Custom login page with Remember me functionality

Hello everyone! I'm trying to create a custom login page with a "remember me" option for a mobile app that I'm building. To that effect, I'd like to know if any of you have accomplished this in the past. Specifically, here's the info I'm looking for: What do I need to do in order to customize the login page (where should I look) How can I hook into the default mendix login behavior (for post-processing after a user sucessfully authenticates) What would it take to implement the "remember me" functionality on a mobile app (and not require a user to login everytime they open the app)   I'm assuming that the lack of such rudimentary functionality in the mendix modeler is symptomatic of other (possibly more elegant) approaches? If so, could someone please point me in the right direction. TIA!
3 answers

I don't think anybody has developed that yet (at least I haven't seen it). The way to do this is will be by generating a cookie next besides the standard Mendix session cookies.

Theoretically you could establish this by setting the 'sessionTimeout' to a few days. (See custom environment settings)
  I would not recommend this approach since will likely have some side effects.

Overriding the login behavior is possible, the LDAP module and the 'IP Range validator' both do this. They extend or replace the standard authentication method the platform uses. For the simplest example I would recommend taking a look a the IP Range validator the module hasn't been updated to 6 or 7 yet, but the concept and code in the latest releases is mostly the same.
  This option does not give you access to the cookies though.

For remember me functionality on the client side you would have to built a custom cookie. There might be a few gaps in this design, but this is how I would start building this.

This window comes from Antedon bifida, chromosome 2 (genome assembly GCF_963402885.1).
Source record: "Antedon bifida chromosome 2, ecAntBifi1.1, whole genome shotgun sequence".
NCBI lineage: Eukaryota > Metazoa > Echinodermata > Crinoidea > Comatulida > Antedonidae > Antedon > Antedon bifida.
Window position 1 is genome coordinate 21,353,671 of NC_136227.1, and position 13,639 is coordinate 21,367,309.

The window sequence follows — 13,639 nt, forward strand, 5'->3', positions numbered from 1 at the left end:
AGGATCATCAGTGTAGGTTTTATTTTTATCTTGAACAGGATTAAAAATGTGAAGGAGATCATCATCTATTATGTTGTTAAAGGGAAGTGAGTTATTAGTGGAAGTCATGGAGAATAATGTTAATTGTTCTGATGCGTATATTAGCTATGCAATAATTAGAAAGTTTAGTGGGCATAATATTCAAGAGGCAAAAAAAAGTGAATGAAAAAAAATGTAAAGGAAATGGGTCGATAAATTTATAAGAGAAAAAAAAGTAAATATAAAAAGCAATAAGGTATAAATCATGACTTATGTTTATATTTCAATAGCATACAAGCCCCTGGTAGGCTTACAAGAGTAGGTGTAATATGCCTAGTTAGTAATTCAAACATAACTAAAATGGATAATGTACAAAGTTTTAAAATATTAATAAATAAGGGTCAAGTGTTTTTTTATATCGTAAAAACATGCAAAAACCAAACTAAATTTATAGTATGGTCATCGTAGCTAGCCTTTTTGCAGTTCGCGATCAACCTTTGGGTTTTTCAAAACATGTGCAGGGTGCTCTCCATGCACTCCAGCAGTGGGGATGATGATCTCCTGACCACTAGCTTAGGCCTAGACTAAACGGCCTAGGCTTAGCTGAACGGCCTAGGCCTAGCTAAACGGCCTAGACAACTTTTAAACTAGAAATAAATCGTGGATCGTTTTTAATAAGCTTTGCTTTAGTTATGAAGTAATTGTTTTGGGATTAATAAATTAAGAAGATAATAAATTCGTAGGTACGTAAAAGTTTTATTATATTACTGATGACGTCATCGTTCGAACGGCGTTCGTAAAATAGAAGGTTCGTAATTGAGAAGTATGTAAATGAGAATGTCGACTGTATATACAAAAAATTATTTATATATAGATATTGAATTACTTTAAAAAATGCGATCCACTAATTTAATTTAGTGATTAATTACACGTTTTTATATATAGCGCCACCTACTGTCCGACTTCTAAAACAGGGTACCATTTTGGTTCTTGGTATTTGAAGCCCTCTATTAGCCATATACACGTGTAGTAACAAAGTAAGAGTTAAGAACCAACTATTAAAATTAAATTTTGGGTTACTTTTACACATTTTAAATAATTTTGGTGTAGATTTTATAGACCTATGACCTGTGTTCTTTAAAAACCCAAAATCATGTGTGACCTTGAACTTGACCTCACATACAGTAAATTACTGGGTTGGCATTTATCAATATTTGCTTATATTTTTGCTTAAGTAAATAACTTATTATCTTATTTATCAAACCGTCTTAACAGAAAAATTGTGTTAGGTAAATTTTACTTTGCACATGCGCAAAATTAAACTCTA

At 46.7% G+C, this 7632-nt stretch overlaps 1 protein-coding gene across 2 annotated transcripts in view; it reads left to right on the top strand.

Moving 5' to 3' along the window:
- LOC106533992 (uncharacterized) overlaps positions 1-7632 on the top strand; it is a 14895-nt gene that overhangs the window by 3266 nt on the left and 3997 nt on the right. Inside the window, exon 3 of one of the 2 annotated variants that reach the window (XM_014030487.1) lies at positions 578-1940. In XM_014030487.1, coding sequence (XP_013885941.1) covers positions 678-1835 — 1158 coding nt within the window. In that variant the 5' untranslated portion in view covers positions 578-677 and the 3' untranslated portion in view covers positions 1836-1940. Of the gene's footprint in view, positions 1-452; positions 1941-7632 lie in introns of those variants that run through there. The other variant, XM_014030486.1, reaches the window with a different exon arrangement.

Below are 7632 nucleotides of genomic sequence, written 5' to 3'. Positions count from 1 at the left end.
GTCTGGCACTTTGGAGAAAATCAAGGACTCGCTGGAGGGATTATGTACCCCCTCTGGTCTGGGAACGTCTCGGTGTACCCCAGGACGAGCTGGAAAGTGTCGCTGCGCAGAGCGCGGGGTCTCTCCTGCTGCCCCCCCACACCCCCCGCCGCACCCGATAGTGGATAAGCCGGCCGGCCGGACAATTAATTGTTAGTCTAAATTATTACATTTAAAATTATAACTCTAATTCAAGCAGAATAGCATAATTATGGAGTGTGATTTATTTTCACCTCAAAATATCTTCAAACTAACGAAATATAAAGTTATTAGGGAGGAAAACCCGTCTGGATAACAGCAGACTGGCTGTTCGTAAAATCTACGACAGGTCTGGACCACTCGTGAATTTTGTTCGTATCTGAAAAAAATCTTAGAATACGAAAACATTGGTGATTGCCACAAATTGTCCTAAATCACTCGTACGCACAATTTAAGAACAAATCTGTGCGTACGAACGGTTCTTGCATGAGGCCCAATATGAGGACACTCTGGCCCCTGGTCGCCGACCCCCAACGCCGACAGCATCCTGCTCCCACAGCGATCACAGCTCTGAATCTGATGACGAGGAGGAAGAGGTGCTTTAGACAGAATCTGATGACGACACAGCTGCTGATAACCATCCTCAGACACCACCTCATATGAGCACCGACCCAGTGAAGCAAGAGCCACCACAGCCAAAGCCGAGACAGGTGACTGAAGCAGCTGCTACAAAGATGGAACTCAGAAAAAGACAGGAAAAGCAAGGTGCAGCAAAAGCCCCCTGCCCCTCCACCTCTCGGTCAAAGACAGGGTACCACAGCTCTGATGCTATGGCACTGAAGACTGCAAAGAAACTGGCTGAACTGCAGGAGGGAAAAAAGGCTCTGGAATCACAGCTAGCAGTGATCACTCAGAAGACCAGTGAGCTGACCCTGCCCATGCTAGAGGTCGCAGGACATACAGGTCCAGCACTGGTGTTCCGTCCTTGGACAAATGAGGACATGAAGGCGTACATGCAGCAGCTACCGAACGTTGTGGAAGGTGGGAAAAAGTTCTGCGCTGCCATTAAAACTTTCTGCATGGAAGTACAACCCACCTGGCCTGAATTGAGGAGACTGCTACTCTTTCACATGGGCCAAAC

• Add a new attribute to your user account to store the cookie value
  • Enable anonymous users and built a custom login page with a dataview
  • On your dataview have a 'remember me' boolean
  • Have Java action override the standard login,
    • The Java action should validate the user and call the authenticate function (see IP Range Validator module on how to)
    • Retrieve the dataview entity from the anonymous user, and check the boolean.
    • If the remember me is checked, set a (new) attribute on your user. This attributes holds your the value of your cookie.
    • If the remember me is not check make sure the cookie attribute on your user is set to empty
  • After sign in, on your homepage or layout you should have a custom widget
    • The custom widget should read the cookie attribute from the logged in user
    • If there is a value create the cookie, if there is no value remove the cookie


To auto-signin a second time

  • On the login page place a custom widget that attempts to read your cookie,
    • if a cookie is found read the value
    • call a microflow that validates the cookie,  I recommend using a signature and hash to guarantee the validity of the cookie  (see more info below)
    • the microflow returns an instruction token to redirect to and posts the cookie token
  • Setup a custom request handler to evaluate a rememberme request
    • The custom request handler receives the cookie info through a post
    • The custom request handler does another validation to make sure the cookie is a valid and signed hash
    • The custom request handler checks if there is a cookie record
    • If the cookie is there and valid, find a user with that cookie (xpath query on the cookie attribute)
    • If the user is present and active create a new session with the function,  Core.authenticate(user)
    • If there is no user, create a guest session,   Core.createGuestSession()
    • Redirect the user back to your home page, and the standard mendix logic will either show the anon homepage or the user's homepage


When you do this make sure to use a secure cookie validation. There is a semi working concept here on github, this does securely store and validate cookies. It uses JSON Web Tokens to store in the cookie and validate the response.
The cookie attribute should hold the secret and the token from JWT, that way you can guarantee that users can't mess with the token.


I know it sounds pretty abstract but I hope this would be helpful for some people.


@Sid: It's probably not a good idea to attempt to do this yourself. As Jasper correctly points out this requires some work and thorough understanding of the concepts used.

A trial and error approach in development might be fine for some types of features, but defintely not for anything as security critical as user authentication.


If you publish your app in the appstore, it will remember the signed in user by default. The user needs to explicitly signoff if necessary. You can add pin security if you want to.